I wasn’t sure I needed another episode of Fuyuumi Ai’s utterly ineffectual attempts to court Eita. She basically needs Kaoru there at all times to stay on point, and even then, she’s so committed to maintaining her lie about ‘Michel’, she totally undermines any gains she hopes to make with Eita, who’s decided to be a bit thick and not pick up on her body language and behavior as signs she’s into him. The thing is, with sufficient patience and time, both will eventually come around. The only problem this week at least, is Chiwa’s presence.
Aside from it being impossible to snap incriminating pictures in a dark theater, Masuzu badly miscalculated by involving Chiwa. Not that she or Hime would be any better in that role (they wouldn’t). Of course, none of this investigation would be necessary if Ai simply owned up to not having any boyfriend. Now, though, it should be clear to both Chiwa and Masuzu: they have a new rival. She’s currently inept and Eita is still oblivious, but it won’t stay that way forever. At least, we hope it won’t; things need to keep moving.
Rating: 7 (Very Good)
P.S. Poor Kaoru…he’s somehow a fifth wheel amongst only four people. Chiwa totally ignores him. We really wish he had the backbone to set Ai straight.
With Maou away to renew her license, Yuusha tries to use Maid Ane to fill in for her, using the magic ring. However, the young merchant isn’t fooled. Yuusha takes him to Gate City, demonstrates its value, and offers to sell it to him in exchange for showing him something that “cannot be expressed in loss and gain.” Onna-kishi wants Yuusha to officially knight her, and he assents. A messenger from the Holy Capital informs the Winter King the Crimson Scholar (Maou) has been branded a heretic and must be arrested. The King goes to Yuusha, who will give the church Ane, disguised as the Scholar, then rescue her later.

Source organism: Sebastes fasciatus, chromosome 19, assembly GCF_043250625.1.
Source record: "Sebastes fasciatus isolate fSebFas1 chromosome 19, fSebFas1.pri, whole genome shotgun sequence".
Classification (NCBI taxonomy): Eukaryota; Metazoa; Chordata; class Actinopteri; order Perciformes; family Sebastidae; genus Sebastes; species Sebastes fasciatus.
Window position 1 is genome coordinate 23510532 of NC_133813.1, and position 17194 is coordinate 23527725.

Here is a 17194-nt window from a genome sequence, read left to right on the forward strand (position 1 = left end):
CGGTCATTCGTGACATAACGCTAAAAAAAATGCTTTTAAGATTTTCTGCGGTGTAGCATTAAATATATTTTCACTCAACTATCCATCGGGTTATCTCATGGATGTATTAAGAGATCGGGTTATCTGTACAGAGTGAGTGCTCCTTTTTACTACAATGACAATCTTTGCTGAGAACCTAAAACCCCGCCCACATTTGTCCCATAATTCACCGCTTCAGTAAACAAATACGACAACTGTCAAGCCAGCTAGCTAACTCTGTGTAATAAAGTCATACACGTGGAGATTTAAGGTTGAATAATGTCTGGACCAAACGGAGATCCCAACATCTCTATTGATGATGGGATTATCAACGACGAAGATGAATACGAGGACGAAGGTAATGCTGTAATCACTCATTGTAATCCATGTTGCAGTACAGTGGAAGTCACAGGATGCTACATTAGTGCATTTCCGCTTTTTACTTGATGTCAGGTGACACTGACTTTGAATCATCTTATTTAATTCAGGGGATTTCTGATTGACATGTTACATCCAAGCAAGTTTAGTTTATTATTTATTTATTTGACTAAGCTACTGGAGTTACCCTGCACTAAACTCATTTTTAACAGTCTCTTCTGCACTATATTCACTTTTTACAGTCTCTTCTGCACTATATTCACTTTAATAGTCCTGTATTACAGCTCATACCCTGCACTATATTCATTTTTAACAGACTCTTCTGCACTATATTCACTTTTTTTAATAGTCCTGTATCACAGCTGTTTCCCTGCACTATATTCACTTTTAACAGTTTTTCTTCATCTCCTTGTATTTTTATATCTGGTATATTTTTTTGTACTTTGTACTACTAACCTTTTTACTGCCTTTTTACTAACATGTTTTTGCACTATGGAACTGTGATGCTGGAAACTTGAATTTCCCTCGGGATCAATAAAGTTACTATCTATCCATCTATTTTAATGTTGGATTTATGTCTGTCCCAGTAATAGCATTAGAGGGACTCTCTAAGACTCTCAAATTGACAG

Kings and Politicians are just another kind of merchant: peddling influence and resources. But they are driven by a desire for power, total victory, and the destruction of their foes. But true merchants understand there can be no business if there’s no one to do business with. Thus, every gain comes with a loss, and a balance is maintained. This is what Maou and Yuusha want: not for the demons or humans to defeat and rule over the other; but peaceful coexistence. This is already happening in Gate City, which Yuusha shows to the merchant to prove it’s not just a pipe dream.
The soldiers are gone, but the merchants remain, and they dont’ care if their business partners are demon or human. The city is offered to the merchant in exchange for his help in finding that elusive place beyond loss and gain they’re searching for. Onna-Kishi also moves forward: even if Yuusha will never be hers, she wants to be his; their quiet little knighting scene is wonderfully presented. This is just when her former charge, the church, has made a move against Maou. Were she in the human world, she’d probably let herself get arrested as part of a scheme. But she’s indisposed, so the hero must improvise.
Rating: 8 (Great)
Hakaze meets with Yamamoto and Hayekawa and tells them Hanemura won’t reach his full strength unless the Tree of Exodus absorbs one final fruit that must be raised. Yamamoto shares with her the theory that the tree(s) are an extraterrestrial weapon designed to head off rival civilizations on other worlds. Yoshino and Mahiro wander around, finally meeting by chance at the graveyard. Yoshino admits that he is Aika’s boyfriend, but Mahiro is surprisingly calm about it. They return to the apartment together, and the next day Hakaze announces she’ll be returning to the past, to a time when Aika was still alive.
We actually really enjoyed how Mahiro took the truth about Aika’s boyfriend. It was certainly a big moment, and a possible turning point for the show, but it was handled with a surprisingly light touch. Yes, there’s the Hamlet-like meetup at the graveyard at dusk; the graveyard; the stare-down…but Mahiro had time to think about things, and once the most logical choice came to light (thanks to Hanemura earlier), when Yoshino finally told him, he’s not that upset about it. It could have been worse; she could have been with some random dick. Yoshino he knows to be a kind and decent guy. That said, having the truth revealed doesn’t release him of the pain of losing the woman it turned out he always loved and continues to love.